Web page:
Sandra Espinel’s 7-year-old twin sons are enrolled in the
state-subsidized early education program at Emerson Elementary
School. Espinel, a single working parent, pays a sliding scale fee of
$26.25 a week for her boys to be in the program.
If she had to pay for private child care, Espinel said she would
not have enough money for rent, and might have to give up her job and
go on welfare.
But with the state drowning in a deficit of billions of dollars,
Gov. Gray Davis has proposed that the program be turned over to
counties, removing the guarantee of state funding. If the Legislature
accepts Davis’ plan, the Burbank Unified School District’s early
education centers, as well as other similar programs throughout the
state, could be substantially reduced or eliminated when funds are
exhausted in June.
If the county administers the program, the money might come from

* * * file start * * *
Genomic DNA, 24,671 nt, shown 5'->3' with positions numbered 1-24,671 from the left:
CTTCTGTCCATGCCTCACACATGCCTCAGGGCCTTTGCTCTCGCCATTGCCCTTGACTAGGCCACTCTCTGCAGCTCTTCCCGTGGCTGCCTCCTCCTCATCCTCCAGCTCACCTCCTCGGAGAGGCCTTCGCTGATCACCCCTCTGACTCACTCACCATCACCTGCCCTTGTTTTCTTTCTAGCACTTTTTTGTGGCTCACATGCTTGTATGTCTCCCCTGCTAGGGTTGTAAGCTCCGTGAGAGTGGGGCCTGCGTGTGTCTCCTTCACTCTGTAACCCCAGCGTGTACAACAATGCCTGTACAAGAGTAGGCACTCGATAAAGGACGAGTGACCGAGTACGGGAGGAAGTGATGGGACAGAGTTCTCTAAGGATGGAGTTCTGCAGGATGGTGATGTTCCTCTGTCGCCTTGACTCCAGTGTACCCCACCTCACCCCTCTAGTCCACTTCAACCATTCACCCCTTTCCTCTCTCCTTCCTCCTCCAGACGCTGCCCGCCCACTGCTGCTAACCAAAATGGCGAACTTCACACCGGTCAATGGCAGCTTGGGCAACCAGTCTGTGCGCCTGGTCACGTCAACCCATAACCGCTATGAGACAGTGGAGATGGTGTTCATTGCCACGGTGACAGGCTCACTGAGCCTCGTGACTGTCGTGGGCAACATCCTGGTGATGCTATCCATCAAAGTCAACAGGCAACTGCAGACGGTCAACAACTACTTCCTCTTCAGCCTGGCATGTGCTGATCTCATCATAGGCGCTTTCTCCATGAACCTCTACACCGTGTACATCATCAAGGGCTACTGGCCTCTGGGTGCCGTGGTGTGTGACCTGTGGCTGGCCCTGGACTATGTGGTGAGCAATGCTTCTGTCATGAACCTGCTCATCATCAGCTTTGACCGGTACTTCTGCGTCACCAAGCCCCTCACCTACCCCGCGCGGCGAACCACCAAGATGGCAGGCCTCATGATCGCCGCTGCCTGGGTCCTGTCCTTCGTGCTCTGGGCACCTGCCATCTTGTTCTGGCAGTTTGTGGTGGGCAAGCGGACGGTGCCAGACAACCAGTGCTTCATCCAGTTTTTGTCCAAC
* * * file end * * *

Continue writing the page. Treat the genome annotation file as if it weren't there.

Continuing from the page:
block grants, which would lead to the district having to compete
against other groups -- like senior programs -- for the funds, said
Goldie Bemel, the district’s director of child development programs.
“Close to half a million parents will be without child care
[statewide],” Bemel said. “What are those parents going to do?”
The children’s centers at Emerson, Washington and Bret Harte
elementary schools are paid for out of the state’s fund for general
child-care programs. These three centers also include preschool
classes, which are also paid for by the same fund. The district also
has state-subsidized before- and after-school programs at every
elementary school, except Emerson.
Only two preschool classes at Edison and one at Bret Harte
Elementary School are exempt from the governor’s proposed cuts,
because state funding designates these preschool programs as
educational, while the others are considered just child care, Bemel
About 600 children are enrolled in the local programs, and the
district receives $3 million in state money to operate them, Bemel
Eva Contis, a single mother who teaches in the Los Angeles Unified
School District, has a 4-year-old son in Emerson’s preschool.
“I’m a school teacher, so I know how important it is for children
to be ready for school,” she said.
Her son recognizes words and letters, which Contis said is
“To take this away from lower-income families is a crime,” she
said. “Preschool shouldn’t be a luxury; it should be something
everyone has access to.”